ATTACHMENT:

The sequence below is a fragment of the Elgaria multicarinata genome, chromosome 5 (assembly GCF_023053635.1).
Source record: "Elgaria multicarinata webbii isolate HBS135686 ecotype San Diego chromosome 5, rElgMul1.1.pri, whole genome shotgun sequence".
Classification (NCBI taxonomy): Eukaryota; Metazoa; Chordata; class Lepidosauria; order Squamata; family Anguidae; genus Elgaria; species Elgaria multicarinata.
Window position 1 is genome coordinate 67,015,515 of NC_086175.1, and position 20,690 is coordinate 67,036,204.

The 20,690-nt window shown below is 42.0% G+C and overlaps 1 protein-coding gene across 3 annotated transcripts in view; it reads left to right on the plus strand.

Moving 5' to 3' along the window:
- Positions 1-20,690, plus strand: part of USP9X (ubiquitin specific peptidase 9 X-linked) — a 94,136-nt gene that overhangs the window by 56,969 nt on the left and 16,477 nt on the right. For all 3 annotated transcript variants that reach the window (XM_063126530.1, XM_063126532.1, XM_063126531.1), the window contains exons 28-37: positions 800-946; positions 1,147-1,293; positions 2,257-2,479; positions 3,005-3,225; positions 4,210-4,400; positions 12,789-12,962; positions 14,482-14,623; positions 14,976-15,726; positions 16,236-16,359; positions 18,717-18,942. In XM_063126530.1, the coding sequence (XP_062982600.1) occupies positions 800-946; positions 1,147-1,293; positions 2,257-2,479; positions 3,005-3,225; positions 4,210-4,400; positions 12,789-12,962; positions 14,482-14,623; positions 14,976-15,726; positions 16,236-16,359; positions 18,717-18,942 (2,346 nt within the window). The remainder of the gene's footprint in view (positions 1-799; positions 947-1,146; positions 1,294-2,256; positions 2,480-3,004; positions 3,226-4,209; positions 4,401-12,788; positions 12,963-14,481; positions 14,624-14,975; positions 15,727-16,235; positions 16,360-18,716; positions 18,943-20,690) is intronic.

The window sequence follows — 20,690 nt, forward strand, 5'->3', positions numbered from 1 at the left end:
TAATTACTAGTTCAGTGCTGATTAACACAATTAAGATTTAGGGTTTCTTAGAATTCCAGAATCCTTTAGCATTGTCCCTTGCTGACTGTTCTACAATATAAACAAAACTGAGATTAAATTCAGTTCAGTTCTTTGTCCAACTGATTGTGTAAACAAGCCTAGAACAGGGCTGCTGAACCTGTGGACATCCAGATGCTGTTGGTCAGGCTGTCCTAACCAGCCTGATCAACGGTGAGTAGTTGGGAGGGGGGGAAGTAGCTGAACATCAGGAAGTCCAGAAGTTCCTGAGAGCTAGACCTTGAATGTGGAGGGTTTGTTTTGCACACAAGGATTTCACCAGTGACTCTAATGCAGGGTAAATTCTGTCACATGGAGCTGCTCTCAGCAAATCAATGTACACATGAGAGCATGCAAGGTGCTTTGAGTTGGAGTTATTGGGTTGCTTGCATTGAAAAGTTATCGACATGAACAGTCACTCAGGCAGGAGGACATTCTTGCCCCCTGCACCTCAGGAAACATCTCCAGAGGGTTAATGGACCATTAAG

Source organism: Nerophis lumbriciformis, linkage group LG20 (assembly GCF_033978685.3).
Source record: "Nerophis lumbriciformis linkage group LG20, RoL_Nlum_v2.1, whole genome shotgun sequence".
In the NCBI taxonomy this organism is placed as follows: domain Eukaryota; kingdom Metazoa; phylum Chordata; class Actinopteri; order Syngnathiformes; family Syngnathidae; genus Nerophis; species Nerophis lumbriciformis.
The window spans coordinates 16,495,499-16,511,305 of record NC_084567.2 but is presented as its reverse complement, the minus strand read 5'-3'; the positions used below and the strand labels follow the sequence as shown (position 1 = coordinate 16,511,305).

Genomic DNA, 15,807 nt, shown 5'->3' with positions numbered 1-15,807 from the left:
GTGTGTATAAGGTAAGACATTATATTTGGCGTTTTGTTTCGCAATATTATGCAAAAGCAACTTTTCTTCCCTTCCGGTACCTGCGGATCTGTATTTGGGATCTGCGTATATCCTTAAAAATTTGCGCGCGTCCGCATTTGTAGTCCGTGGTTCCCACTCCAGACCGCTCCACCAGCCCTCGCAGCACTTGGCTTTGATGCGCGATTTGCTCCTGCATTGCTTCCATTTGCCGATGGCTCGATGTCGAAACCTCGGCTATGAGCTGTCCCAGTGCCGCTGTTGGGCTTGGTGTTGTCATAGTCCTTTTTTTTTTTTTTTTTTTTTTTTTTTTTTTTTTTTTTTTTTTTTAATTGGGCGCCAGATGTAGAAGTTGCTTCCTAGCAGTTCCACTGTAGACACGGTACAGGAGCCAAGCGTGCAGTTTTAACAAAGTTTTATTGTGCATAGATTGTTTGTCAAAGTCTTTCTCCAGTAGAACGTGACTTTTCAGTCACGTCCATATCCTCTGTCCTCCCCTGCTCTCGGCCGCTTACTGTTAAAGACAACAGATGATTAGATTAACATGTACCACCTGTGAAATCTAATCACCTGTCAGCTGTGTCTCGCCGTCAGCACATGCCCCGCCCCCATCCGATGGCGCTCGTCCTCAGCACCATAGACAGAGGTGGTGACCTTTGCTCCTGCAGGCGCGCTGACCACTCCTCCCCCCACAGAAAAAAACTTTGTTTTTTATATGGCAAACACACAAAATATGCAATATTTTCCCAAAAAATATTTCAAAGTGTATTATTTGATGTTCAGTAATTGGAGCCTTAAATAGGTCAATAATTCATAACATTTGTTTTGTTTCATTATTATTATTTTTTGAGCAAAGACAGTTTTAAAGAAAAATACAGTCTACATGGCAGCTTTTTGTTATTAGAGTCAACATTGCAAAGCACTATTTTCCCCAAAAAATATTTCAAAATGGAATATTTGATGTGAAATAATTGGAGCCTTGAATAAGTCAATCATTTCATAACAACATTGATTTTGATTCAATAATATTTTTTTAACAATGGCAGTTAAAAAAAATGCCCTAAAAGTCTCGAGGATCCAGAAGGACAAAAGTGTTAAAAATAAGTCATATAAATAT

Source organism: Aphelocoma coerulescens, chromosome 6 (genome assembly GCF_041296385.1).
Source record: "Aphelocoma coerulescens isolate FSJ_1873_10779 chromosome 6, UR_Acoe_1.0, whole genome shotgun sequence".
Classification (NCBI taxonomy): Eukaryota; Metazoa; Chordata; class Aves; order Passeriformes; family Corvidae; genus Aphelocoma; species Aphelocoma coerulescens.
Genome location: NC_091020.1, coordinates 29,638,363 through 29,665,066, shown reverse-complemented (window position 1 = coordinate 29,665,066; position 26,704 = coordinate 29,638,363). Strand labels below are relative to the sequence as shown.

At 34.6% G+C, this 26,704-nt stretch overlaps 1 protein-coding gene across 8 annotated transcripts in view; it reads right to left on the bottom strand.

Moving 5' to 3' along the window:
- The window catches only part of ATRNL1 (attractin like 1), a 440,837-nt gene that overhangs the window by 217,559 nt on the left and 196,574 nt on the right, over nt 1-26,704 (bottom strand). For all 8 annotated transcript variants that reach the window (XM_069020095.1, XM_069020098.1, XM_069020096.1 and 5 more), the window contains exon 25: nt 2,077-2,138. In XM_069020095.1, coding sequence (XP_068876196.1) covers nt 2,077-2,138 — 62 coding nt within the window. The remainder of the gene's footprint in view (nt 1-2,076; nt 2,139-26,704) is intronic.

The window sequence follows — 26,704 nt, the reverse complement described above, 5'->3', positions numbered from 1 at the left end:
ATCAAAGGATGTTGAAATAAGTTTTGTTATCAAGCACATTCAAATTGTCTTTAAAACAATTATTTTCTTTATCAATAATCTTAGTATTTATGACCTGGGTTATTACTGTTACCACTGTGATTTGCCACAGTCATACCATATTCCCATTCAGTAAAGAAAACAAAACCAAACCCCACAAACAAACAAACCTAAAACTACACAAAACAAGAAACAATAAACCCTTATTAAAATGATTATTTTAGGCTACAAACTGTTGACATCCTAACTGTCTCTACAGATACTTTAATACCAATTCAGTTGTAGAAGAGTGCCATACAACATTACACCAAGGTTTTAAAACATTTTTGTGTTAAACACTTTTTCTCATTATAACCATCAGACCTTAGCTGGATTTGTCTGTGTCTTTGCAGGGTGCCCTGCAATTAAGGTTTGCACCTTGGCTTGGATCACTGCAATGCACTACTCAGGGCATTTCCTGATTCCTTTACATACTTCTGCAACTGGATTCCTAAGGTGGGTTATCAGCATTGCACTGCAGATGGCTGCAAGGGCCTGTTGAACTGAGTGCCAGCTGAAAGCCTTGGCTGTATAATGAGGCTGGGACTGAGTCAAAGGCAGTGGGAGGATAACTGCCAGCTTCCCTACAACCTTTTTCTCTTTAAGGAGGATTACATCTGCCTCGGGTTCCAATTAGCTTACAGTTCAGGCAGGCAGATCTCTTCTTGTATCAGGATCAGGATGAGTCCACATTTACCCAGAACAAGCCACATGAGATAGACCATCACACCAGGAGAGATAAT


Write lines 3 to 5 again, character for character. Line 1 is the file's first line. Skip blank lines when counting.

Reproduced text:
Classification (NCBI taxonomy): Eukaryota; Metazoa; Chordata; class Lepidosauria; order Squamata; family Anguidae; genus Elgaria; species Elgaria multicarinata.
Window position 1 is genome coordinate 67,015,515 of NC_086175.1, and position 20,690 is coordinate 67,036,204.

The 20,690-nt window shown below is 42.0% G+C and overlaps 1 protein-coding gene across 3 annotated transcripts in view; it reads left to right on the plus strand.